The facility currently has 82 employees, with 10 vacant full-time positions. The company said it spent $150,000 in the past year raising pay at the facility. The lowest starting wage for a nurse aide there has reached $18 an hour, a 30% increase from 10 months earlier.

Cunningham says that with a bigger staff, the nursing home could accept more residents, including those with complicated issues, such as addiction, mental illness, or severe obesity.

A national minimum staffing rule sounds like it would make sense, “in a perfect world,” she says.

“Bring me these people that we’re supposed to have for staff,” Cunningham says. “Where are they?”

KFF Health Newsformerly known as Kaiser Health News (KHN), is a national newsroom that produces in-depth journalism about health issues and is one of the core operating programs at KFF — the independent source for health policy research, polling, and journalism.

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Mick Lynch calls consultation on railway ticket office closures a ‘sham’

The closure of ticket offices in England will lead to a railway where people will “not want to travel once the sun’s gone down”, the union leader Mick Lynch has told MPs, describing the recent consultation as a “sham”.

Speaking to the Commons transport select committee, the general secretary of the National Union of Rail, Maritime and Transport Workers, said the government was trying to force through job cuts and it was “nonsense” to suggest ticket office staff would be redeployed.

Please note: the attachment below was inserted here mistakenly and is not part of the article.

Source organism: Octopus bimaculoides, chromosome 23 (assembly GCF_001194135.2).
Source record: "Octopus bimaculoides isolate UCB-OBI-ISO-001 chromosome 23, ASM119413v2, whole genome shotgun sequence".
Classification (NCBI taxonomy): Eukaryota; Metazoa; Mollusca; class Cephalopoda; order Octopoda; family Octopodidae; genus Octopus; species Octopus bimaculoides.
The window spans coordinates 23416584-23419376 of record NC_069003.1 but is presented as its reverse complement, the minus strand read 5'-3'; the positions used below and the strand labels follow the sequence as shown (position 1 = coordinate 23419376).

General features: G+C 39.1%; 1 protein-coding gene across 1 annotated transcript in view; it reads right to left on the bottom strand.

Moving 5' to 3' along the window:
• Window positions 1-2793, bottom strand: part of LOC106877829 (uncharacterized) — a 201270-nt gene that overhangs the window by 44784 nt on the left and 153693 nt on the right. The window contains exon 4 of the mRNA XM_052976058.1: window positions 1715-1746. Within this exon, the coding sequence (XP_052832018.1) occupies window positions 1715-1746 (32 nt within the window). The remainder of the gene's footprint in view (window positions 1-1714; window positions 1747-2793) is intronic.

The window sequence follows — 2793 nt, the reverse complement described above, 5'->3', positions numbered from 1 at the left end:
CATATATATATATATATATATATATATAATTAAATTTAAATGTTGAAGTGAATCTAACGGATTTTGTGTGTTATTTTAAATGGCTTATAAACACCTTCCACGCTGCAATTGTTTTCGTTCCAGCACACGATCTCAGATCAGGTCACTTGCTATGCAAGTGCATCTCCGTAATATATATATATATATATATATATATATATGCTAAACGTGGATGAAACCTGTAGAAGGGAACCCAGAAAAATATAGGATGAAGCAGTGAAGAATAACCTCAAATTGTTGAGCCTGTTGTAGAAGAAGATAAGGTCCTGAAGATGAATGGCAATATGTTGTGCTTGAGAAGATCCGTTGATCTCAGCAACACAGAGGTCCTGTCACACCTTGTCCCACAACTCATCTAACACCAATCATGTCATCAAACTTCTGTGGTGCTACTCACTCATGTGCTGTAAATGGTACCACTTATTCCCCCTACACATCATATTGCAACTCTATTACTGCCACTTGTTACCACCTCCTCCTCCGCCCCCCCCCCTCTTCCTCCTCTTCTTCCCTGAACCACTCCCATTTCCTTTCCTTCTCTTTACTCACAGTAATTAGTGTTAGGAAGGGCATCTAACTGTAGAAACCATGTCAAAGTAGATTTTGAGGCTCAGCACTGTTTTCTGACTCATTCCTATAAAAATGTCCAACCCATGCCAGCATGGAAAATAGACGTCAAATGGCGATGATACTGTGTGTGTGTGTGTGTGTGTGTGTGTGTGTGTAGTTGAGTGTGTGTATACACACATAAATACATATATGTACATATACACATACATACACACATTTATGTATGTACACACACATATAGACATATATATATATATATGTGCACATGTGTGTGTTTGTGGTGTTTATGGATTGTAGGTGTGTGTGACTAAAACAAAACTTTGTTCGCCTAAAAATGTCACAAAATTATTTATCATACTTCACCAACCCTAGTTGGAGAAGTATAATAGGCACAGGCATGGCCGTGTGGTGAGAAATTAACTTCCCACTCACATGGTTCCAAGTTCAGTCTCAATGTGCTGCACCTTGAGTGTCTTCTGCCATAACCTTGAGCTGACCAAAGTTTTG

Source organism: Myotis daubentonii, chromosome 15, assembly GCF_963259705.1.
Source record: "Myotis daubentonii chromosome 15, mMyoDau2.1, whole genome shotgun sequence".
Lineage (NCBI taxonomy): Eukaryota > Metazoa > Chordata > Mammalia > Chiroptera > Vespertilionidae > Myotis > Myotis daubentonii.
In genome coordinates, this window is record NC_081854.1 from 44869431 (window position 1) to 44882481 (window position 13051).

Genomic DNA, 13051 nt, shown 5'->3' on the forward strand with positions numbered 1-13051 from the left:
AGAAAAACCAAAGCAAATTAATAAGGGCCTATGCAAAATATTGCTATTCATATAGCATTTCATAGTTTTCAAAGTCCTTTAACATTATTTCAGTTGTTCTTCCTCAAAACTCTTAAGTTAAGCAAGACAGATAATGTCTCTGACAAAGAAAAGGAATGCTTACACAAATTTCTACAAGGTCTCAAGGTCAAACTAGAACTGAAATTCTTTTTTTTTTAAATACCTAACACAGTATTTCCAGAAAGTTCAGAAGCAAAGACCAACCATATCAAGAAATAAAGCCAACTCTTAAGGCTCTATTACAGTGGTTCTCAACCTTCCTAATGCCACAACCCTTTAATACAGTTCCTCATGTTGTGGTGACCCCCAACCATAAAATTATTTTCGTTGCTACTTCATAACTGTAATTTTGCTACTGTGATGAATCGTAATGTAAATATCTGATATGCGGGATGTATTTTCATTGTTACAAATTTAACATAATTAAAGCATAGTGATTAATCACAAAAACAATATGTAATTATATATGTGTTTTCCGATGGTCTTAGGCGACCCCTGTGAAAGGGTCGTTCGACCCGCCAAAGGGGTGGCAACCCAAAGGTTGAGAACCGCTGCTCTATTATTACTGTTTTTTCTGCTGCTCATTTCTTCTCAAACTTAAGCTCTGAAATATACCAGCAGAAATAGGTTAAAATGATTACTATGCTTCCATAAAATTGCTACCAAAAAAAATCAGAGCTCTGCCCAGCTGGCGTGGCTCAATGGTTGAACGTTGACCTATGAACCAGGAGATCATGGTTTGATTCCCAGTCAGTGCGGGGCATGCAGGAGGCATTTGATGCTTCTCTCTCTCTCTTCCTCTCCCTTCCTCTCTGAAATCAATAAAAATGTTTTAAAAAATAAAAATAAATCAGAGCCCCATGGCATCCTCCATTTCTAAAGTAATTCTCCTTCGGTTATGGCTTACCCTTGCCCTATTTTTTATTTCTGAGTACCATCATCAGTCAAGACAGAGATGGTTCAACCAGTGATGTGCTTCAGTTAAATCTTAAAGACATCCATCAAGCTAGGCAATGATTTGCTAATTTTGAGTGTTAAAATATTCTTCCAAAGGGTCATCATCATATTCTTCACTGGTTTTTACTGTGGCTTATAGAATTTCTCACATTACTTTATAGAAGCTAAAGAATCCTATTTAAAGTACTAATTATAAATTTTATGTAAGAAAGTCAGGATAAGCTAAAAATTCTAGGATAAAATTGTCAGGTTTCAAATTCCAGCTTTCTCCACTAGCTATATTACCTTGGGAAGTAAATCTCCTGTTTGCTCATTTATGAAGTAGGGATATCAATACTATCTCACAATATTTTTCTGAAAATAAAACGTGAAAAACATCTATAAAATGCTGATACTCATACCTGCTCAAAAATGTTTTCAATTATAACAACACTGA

Disability campaigners told the committee the consultation itself had been inaccessible for many disabled and vulnerable travellers, while the proposed staffing levels would threaten their right to travel.

The consultation on shutting most of England’s 1,000 offices, which closed on 1 September after being extended after protests, received more than 680,000 responses.

The replies are currently being reviewed by the watchdogs Transport Focus and London TravelWatch, who will assess plans for each individual station closure and can refer the decision to the transport secretary if they uphold public objections.

Lynch told MPs: “We think the whole thing has been a sham designed to be rammed through while people were looking the other way.”

He said the transport secretary, Mark Harper, had initiated the plans through contracts with the train operating companies: “He directs everything they do these days … If the watchdogs object, the decision will end up with him as well. It’s a controlled show.”

The RMT leader said the plans were designed to save £95m, and the industry had “spent £1.5bn fighting this dispute”.

He said passengers would be “left to fend for themselves”, with 2,800 jobs set to go, adding: “They’re not taking them out of the ticket office to work on the platforms. They’re taking them out of the ticket office to cut the jobs out of the system. It’s just a nonsense that these people will all be redeployed.”

Lynch said ticket offices were vibrant, and people were angry about losing what were “community centres in many towns and villages”.

He added: “If we want an accessible railway that’s friendly for everyone – for disabled people, for foreign visitors, for women who are fearful about travelling … why have we not got a proposal on it?

“Even the hours they’ve got are cuts to hours, and it’s every person for themselves on the railway. And once the sun’s gone down, many people will not want to travel on this railway in the future.”

Katie Pennick, the campaigns manager for Transport for All, said that several train operators’ consultations had been inaccessible for many people with disabilities such as visual and hearing impairments until legal action was threatened. She said: “Disabled people have not had a fair opportunity to comment.”